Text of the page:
Starting the set with a new song that he wrote last time he was in Vancouver -- that I didn't catch the name of -- he alternated between old and new songs, with the highlights being a new song, "Oh Heart", that was incredibly heart wrenching, and the closing song, "Up & Down", a song that is really cool to see live, with his excellent use of looping and a bow to play guitar.
There were a few times in the set where you could tell he was battling an illness, but it wasn't so much during the songs, mostly in his banter -- which was no less charming and amusing. 

[new song], Little Town, Oh Heart, More & More & More, Winter Blues, Up & Down.

I had some time before the next show, so I was able to catch the next act, The Phonemes. Or, simply just Magali Meagher. She had a pretty nice voice, and a good folky sound, with some catchy tunes. She, too, played for about half an hour, and mid way through traded her guitar for the grand piano that was on stage for a song, bringing out Laura and Mark to help out. She went back to the guitar and Jon joined the three of them for a some with nifty crowd participation; everyone was given pieces of newspaper before the set and everyone clapped along with crumpled newsprint. They staryed out for her last song, which was a more energetic number and probably the best of the set.

Though I was a little sad to miss Laura Barrett and Woodpigeon, it was then time to head over to Joe's Apartment (yes, an actual venue, not the dwelling of Joseph). This was the first time I had been there for a live performance, and it was a pretty decent venue.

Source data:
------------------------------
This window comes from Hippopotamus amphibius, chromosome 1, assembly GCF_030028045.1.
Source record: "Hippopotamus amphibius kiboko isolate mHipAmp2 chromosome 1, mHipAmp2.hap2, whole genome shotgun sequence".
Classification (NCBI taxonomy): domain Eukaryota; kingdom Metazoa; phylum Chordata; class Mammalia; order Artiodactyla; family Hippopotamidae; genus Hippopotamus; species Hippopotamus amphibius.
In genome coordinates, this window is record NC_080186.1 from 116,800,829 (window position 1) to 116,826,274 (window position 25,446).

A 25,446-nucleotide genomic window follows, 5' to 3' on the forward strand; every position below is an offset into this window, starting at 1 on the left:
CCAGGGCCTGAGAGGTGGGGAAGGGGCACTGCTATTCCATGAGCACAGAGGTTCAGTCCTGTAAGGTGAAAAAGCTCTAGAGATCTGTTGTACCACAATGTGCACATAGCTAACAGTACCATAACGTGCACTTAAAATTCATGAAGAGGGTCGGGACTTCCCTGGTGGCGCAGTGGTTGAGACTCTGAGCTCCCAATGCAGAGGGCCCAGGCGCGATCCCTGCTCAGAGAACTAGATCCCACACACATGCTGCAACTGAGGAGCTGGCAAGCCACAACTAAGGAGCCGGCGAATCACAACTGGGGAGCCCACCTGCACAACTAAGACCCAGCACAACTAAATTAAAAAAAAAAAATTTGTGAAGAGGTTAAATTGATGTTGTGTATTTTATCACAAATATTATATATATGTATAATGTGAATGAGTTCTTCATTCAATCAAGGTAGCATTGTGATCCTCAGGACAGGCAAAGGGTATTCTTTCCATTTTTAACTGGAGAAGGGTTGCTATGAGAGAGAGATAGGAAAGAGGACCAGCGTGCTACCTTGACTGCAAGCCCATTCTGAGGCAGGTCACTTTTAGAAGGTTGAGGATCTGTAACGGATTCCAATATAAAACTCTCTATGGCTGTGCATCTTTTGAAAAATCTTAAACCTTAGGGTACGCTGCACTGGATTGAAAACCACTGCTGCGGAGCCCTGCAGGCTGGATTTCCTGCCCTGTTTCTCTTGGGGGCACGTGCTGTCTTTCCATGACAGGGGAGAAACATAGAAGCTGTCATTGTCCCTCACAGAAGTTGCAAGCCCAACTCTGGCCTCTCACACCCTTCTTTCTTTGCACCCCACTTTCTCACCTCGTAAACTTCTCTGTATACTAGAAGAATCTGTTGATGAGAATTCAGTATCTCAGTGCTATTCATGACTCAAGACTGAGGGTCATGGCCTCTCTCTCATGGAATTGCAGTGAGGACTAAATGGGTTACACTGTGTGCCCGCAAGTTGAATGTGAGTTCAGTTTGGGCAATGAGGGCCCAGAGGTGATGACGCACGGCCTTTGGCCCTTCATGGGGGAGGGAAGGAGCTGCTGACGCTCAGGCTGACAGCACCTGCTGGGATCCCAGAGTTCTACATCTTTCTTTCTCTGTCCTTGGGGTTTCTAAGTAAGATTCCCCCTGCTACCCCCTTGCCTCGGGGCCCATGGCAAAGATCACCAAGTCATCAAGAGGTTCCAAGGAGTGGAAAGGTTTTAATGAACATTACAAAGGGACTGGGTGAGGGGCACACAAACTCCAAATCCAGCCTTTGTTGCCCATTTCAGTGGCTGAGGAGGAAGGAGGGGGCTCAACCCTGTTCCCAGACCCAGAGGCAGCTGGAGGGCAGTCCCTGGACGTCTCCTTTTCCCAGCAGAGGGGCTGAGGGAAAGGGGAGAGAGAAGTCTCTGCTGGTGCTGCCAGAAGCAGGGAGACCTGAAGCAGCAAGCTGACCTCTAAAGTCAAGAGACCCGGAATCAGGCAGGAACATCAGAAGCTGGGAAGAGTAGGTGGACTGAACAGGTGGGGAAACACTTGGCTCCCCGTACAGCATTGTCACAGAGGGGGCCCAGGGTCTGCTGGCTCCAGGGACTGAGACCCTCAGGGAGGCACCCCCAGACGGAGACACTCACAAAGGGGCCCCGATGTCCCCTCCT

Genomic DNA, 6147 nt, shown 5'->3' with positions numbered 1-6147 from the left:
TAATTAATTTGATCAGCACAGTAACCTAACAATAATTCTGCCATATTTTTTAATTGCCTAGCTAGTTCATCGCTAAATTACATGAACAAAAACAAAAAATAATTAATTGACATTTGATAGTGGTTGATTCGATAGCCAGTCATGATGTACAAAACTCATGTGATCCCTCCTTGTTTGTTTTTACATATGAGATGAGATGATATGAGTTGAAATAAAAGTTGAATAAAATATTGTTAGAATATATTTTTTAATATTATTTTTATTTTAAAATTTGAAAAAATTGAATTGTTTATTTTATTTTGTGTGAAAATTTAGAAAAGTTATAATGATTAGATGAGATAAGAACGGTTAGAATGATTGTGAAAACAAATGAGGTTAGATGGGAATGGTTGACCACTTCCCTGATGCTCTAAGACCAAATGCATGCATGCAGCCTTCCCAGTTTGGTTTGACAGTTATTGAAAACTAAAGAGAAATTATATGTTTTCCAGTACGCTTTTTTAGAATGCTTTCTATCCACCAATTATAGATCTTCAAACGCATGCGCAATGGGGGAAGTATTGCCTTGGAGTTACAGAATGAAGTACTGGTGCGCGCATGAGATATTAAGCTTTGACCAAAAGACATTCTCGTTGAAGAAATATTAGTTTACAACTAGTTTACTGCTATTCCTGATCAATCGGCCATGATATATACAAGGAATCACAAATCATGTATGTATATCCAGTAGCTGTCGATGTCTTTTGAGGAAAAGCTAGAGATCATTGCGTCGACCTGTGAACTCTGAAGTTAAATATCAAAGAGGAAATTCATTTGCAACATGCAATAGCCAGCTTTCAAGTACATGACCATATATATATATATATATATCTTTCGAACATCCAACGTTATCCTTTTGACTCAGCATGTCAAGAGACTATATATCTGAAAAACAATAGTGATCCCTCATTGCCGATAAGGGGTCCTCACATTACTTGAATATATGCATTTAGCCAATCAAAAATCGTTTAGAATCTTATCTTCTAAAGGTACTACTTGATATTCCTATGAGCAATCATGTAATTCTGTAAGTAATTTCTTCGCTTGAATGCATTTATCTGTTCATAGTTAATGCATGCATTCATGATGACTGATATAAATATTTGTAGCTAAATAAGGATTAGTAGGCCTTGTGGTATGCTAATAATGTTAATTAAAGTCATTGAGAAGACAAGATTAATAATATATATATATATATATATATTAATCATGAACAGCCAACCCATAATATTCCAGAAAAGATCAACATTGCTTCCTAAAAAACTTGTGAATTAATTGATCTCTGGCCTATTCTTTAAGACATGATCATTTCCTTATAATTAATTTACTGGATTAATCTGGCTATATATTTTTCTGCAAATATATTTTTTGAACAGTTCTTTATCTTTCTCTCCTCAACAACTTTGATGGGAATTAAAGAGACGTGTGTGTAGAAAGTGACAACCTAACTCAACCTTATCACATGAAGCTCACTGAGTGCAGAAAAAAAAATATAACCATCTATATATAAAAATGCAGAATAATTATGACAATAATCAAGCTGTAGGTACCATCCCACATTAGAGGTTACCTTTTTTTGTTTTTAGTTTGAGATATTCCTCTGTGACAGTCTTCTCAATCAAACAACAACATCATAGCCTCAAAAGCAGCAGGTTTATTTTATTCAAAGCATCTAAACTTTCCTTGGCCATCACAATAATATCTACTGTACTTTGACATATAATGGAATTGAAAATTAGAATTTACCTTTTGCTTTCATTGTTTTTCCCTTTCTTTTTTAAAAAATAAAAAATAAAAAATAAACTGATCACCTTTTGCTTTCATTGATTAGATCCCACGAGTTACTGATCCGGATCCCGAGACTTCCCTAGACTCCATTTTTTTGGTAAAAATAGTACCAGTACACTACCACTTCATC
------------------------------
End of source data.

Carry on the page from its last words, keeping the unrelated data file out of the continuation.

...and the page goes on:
The show was the CD release of Orchard, the new album from Vancouver's Jess Hill. She went all out with a full band, which even included some strings and a foley guy for random sound effects. The set consisted of most of her new album, which the band did a fantastic job of recreating;  Her powerful voice blended excellently with the great string arrangements.
Highlights were the song that first hooked me on Jess Hill, "Orchard", the building intensity of "Stagger" and the eerily haunting (pun fully intended) "Give Me Your Ghost", with included a saw for added atmosphere.
She ended the set with a pair of songs I have seen a few times, but never seem to catch the name of (so for the sake of why not, I'll call it "Digging A Hole") the first just her singing, and getting the crowd to scream at a couple points, then launching into a fast paced closer.
Jess also had great charisma on stage, with some charmingly-nervous banter and story telling, giving the night a real intimate feel. None of the venues I've seen Jess in have been all that big, but I have a feeling she would be able to make a room of any size feel as intimate as a coffee house.

I've seen Jess Hill a few times since finding out about her through the Peak Performance Project last year, and I would definitely say it was the best show I've seen her play. Combined with The Mountains & The Trees earlier, it was a a great night of country-spanning music.

A Common Bird, Of A Shadow, Apple Tree, Orchard, Give me Your Ghost, An Open Letter To My Heart, In The Evening, Stagger, Don't Cry, Grow.

Tuesday, March 22, 2011

Henry & The Nightcrawlers with David Vertesi and Redbird @ Biltmore Cabaret -- 03/21/11

Originally, I was not sure if I was going to blog about this show. As you should may know, I was instrumental in the organization of it, bringing the three bands together on one night. I felt that a) blogging about it would be too conflict of interest-y, and 2) during the show I was half watching, and making sure everything was going smoothly. But after a brief twitter-poll, I decided I would, but just focus on the performances. And so, inspired by Henry and his reading poetry in lieu of stage banter, I decided to review all three sets... in haiku.

Beautiful voices
And masterful guitar work
They don't have No Game

David Vertesi